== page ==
‘Laura’ by Elina Alminas begins as it means to go on by throwing every audience member right into the heart of the action. You enter the space to find a broken woman hurrying you into your seat because from now on you are no longer a ticket holder but a member of the wedding party, and you’re about to go on one hell of a journey.
You discover that this broken woman in front of you has been left at the altar but that doesn’t mean that the party has to stop. You might find yourself sitting next to a bridesmaid who is cornered into telling Laura where her fiancé might be, or perhaps you’re behind a cousin who Laura deems is the perfect companion to take to the Maldives with her on the honeymoon intended for the newlyweds. If you’re very lucky you might even be the one chosen to perform the first dance Laura had prepared in such detail. But no matter where you sit, you feel very lucky you got a ticket.
Alminas as a writer has created one of those rare pieces that find its humour from a deep truth, so that every time you laugh you simultaneously feel this guilt that increases your empathy for Laura. Alminas as a performer has an extraordinary intensity that allows a connection between Laura and the audience to grow in meaning throughout the piece. You are here. Listen to her. You are a tool on the emotional rollercoaster that is Laura’s rejection and revenge. Be present for it.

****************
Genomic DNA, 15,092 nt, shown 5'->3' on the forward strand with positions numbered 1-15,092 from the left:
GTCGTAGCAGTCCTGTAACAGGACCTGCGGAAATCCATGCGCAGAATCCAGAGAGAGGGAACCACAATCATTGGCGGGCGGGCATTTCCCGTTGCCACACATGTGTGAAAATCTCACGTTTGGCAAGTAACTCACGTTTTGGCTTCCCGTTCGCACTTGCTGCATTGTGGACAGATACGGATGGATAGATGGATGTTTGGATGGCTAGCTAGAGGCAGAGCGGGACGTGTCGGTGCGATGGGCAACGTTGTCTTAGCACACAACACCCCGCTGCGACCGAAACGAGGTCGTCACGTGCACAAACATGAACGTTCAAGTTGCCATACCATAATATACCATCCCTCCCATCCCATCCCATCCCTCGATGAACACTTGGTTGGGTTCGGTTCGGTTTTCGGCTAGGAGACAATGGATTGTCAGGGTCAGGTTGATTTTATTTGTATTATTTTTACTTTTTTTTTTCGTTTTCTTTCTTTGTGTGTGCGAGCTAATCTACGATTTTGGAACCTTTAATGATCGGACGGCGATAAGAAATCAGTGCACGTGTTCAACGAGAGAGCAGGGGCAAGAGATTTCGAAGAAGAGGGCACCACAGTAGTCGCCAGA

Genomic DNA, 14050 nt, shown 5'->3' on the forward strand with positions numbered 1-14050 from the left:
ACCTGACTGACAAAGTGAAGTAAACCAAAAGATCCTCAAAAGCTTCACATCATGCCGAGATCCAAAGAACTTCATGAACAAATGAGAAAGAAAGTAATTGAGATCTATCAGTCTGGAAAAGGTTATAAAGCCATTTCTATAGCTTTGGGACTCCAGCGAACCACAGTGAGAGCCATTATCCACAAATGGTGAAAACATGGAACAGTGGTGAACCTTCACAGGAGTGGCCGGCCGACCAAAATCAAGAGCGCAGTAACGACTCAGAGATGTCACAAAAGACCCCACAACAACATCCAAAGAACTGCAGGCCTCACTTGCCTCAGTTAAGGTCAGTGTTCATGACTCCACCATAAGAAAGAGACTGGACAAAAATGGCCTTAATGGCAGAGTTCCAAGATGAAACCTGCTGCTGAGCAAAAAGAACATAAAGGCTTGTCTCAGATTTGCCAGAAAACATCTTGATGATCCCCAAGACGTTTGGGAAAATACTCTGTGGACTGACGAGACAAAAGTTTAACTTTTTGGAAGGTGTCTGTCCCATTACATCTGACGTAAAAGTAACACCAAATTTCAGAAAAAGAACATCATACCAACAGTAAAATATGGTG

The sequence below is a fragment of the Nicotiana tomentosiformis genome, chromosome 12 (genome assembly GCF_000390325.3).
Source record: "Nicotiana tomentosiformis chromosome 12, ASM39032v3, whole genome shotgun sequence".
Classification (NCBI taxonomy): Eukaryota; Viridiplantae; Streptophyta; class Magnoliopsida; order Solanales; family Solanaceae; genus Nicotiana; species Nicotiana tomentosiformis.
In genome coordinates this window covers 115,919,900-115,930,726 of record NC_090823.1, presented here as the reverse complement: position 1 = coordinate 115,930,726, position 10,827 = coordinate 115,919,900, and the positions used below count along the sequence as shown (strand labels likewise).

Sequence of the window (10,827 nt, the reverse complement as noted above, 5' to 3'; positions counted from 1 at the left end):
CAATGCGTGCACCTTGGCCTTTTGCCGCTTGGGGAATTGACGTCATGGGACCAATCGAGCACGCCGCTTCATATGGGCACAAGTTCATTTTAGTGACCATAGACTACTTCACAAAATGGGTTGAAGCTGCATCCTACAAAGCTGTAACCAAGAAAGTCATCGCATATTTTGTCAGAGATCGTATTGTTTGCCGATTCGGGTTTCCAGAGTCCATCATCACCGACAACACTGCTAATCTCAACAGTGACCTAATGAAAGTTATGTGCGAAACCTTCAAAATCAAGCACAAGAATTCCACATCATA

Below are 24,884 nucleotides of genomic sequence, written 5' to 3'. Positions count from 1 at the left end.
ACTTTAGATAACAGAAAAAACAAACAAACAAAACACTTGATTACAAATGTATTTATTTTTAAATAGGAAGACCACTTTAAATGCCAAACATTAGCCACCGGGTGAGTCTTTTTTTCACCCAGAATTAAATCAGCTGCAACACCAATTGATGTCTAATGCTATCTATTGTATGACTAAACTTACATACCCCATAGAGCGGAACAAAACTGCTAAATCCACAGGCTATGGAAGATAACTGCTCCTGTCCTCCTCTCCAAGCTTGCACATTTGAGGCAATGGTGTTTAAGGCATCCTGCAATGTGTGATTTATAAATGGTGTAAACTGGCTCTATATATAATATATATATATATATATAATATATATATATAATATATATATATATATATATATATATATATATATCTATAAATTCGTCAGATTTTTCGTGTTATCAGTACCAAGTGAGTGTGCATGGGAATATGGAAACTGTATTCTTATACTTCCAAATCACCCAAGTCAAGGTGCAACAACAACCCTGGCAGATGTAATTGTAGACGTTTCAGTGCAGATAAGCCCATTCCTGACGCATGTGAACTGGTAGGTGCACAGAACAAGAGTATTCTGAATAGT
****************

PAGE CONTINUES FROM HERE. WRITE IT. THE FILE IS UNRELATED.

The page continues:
Watching Laura down valium with champagne and then attempt guided meditation with the audience is the best moment of fringe theatre I’ve ever seen. This is performance art and comedy paired perfectly because you get the involvement and commitment of a performance artist with the accessibility of a comedy; you are included in the joke not simply a witness.
To go into more detail would be spoiling the fun but trust that this is a show written with confidence. Lines like ‘I’d give all of myself to Elvis. Or maybe not. I’m not sure there’s anything left’ make you laugh in the theatre and then haunt you once you get home. The momentum of a one woman show is hard to keep up but Alminas uses the audience participation to break up the structure of the show and keep you on your toes. This is a consummate performer working from a comically brilliant text. Writers are told to write extraordinary characters, ‘Laura’ proves why this is such brilliant advice.